He is also a contributing editor for Black Issues Book Review. He began writing in the early 1970s while studying full-time for a degree in psychology at a local college. His first writing job was in 1977 as an associate editor at Encore Magazine, a pioneering black newsmagazine which dealt with current events, and hard journalism.
His writings included investigative reports and it was one such investigation—about the life of rural black farmers in the Deep South—that brought Fleming notice and led to a scholarship to Columbia University’s School of Journalism.
After leaving the School of Journalism, he worked with former Columbia Broadcasting System News president, Fred Friendly, former boss of the legendary Edward R. Morrow, as a staff writer for the Public Broadcasting Service television show, Media and Society. The series was televised on Public Broadcasting Service in the 1980s and 1990s.
This led to a job as a reporter at The New York Daily News throughout the 1980s and into the early 90s. As a reporter, he earned a New York Press Club, a Revson Fellowship and several other honors.
At the end of 1991, Fleming turned from the grueling work of hard journalism in order to write and teach.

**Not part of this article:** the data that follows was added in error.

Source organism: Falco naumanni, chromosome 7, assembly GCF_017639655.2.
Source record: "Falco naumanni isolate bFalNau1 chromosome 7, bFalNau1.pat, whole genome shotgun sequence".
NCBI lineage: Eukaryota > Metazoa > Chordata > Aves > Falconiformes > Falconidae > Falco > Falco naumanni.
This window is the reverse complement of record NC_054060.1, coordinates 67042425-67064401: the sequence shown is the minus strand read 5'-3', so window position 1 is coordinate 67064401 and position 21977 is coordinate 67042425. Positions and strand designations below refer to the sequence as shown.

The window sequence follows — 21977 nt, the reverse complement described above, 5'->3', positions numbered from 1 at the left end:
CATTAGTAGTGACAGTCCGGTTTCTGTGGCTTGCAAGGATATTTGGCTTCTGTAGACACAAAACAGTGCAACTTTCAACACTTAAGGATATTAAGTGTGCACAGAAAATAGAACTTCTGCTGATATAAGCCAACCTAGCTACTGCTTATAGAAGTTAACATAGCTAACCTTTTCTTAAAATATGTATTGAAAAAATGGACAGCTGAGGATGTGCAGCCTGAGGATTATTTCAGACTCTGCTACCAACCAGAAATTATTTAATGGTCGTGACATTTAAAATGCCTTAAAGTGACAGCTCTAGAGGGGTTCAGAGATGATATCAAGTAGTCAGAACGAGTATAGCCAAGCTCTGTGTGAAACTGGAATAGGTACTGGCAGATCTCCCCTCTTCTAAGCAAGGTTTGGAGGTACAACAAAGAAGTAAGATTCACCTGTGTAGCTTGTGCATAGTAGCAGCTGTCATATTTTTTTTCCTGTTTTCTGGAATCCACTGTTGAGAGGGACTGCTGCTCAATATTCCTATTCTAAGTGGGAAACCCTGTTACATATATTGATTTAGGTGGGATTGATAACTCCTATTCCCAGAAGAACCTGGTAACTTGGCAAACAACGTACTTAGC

But he also ventured into Creative Writing such as poetry and fiction. In addition, he also became an editors His first published creative works were two books of poetry, Melons in (1974) and Stars in (1975).
He currently teaches two courses in journalism at The New School in New York: “Media And The Black Experience,” and “Hard and Soft News: Journalism for A New World.”
His poetry, essays, and short stories have appeared in many books
The first was: Dark Matter: The Anthology of Science Fiction, Fantasy and Speculative Fiction by Black Writers—named a New York Times notable book, because it was the first anthology of science fiction and fantasy by Black Writers. Mr. Fleming"s work appeared in the collection of black erotica, Brown Sugar.